The ability to "see through" a solid object was once thought to be a tool of the future, or a power belonging to Superman -- but Exact Metrology Co-Founder Dean Solberg says the technology is here today, and more widespread and accessible than you may have thought.
Until recently, the technology of CT imaging was only available for use in medical settings. Over the last several years, it has found a new home in the world of manufacturing, and is opening up myriad opportunities never before available.
Computed tomography (CT) is an x-ray methodology yielding 3-dimensional (3D) results by placing an object on a rotational stage between an x-ray tube and x ray detector.
CT, or Computed Tomography, is now commonly used in various industrial metrology settings, both in the lab and online or inline for product evaluation. The main advantage is that it allows the inspection of a part's interior structure without causing any harm or destruction to the part itself.
Industrial CT scanners utilize the same type of technology as CT scanners in hospitals and doctors' offices -- taking multiple readings from various angles and converting the CT grey scale images into voxel-based 3-dimensional point clouds. Once the CT scanner generates the point cloud, a specialist can generate a CAD-to-part comparison map, construct a 3D model of the part, or reverse engineer the part to suit their needs.
3D analysis of a scanned turbine blade
Industrial scanners offer a multitude of advantages, such as:
Some of the most common uses of 3D and now CT scanning in industrial metrology applications include:
CT Scanning is the only way to get 3D views of the inside of a part.
These 3D imaging devices and long-range scanners serve a wide range of industries, and help assure that they are performing the highest level of testing and accuracy possible. A few of the diverse industries currently using this technology and the goals sought are:
CT visualization software can slice through in any direction to produce the optimal views and images required for your analysis of the internal configuration.
There is a wide range of industrial scanning equipment styles and sizes available to suit different types of applications. Micro units in table top styles for lab use up to full industrial grade floor models for in-plant or in-process use, to portable measuring arms that can be used on the shop floor or out in the field are all available today, usually from a manufacturer or a service organization, for one-time contract use, with rent or lease-to-buy arrangements optional.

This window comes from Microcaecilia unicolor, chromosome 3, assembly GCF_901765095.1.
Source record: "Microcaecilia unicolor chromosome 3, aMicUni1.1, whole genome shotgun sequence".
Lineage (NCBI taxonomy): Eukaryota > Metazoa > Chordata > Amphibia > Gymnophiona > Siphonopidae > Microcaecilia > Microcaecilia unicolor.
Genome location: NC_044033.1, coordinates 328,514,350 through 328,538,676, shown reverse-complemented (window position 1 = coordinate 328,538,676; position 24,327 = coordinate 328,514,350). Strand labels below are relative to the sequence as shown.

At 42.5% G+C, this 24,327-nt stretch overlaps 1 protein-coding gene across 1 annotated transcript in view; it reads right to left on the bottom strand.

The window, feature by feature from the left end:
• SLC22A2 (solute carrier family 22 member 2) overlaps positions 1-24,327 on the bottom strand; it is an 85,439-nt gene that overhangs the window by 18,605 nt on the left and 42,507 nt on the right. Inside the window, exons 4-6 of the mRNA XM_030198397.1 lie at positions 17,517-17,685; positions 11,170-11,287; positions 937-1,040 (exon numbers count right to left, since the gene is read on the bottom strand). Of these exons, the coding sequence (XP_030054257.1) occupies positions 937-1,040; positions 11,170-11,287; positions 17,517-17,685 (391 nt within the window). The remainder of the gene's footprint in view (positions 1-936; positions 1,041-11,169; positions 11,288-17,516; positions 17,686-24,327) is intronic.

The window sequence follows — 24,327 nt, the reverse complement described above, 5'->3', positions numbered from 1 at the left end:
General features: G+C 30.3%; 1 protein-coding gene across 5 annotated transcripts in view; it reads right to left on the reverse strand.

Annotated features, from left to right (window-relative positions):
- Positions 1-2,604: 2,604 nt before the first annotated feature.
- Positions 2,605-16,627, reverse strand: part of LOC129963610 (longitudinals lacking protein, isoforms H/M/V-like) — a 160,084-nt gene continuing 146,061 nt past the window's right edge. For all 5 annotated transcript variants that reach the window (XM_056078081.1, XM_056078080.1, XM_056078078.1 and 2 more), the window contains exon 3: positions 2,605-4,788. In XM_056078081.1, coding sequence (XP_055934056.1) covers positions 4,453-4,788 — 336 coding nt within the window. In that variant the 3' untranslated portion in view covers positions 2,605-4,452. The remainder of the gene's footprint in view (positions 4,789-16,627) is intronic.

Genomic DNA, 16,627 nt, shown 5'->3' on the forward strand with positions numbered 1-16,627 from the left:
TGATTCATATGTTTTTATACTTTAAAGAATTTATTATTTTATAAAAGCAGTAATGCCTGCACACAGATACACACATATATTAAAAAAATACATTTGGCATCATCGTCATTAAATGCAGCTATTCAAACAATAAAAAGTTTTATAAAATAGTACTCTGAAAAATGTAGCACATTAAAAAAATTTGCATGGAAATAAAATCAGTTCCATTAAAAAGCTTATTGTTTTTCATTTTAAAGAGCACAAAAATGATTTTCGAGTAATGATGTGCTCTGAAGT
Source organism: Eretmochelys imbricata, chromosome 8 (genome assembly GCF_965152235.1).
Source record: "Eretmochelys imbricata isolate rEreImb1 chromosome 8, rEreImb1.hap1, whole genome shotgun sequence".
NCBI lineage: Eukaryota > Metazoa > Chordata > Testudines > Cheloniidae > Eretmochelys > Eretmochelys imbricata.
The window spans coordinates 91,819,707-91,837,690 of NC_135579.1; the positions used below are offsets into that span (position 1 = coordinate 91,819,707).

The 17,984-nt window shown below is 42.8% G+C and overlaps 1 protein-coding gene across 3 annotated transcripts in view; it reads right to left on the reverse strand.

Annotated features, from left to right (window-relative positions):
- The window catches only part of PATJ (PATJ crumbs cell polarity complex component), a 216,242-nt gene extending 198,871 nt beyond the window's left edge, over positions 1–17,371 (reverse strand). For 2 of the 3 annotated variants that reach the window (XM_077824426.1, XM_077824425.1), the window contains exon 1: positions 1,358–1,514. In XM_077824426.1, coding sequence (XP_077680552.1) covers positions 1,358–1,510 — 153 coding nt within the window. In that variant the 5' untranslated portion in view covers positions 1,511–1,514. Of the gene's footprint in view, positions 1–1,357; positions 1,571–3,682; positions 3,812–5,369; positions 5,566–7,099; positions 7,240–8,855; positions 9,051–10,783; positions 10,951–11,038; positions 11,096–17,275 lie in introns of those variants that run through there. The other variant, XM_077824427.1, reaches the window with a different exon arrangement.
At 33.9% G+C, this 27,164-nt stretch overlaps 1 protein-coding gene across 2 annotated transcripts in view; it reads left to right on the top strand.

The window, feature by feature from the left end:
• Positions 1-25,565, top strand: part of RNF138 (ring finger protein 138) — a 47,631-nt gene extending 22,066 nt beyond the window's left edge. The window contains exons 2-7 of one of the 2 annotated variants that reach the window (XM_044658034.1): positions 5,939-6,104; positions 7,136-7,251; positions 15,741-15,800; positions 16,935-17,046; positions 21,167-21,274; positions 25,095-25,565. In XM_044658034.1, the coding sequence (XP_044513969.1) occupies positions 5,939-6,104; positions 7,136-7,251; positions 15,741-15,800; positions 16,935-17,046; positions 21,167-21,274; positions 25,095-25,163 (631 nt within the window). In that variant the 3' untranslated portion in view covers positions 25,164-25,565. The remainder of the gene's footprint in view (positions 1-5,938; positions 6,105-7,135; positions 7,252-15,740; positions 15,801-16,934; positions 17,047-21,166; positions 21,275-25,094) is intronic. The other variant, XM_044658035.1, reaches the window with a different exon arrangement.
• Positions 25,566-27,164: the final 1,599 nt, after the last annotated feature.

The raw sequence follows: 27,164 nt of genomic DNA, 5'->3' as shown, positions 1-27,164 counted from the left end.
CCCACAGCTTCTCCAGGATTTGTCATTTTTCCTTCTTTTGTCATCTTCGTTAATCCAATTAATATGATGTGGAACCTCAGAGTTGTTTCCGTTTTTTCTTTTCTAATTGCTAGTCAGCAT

Many users of this technology subsequently purchase the equipment and training to add this high-end metrology to augment their inside CMM or test lab, for example. In the case of larger production facilities, metrology is often integrated into the line for instant analysis of parts, whether molded, stamped, welded or otherwise fabricated.
A 500 nm scan of the tip of a toothpick.
Typical CT scanners offer a wide range of measurement capabilities and features. Sizes start with small desktop models which meet the most stringent demands and measure the smallest 3D detail from 0.25 µm. They can be equipped with different X-ray powers, from 160kV for nanometer resolution through 225 kV, 320 Watts to the highest power of 300 kV, 320 Watts.
Larger scanners are available for extremely fast CT data acquisition on workpieces up to 500 mm diameter and 600 mm in height, weighing up to 50 kg (110 lbs.). Typical functions performed on this type of system might include 3D analysis of a scanned turbine blade, automatic pour porosity volume analysis on an aluminum casting and 3D measurements with nominal-actual CAD comparisons on a machined aluminum cylinder head.
The future of industrial scanning holds unlimited possibilities, especially when combined with 3D printing or other additive manufacturing methods. As improvements are made in technology and performance and costs continue to decrease, the industrial scanning industry is preparing for explosive growth in the next 5-10 years.
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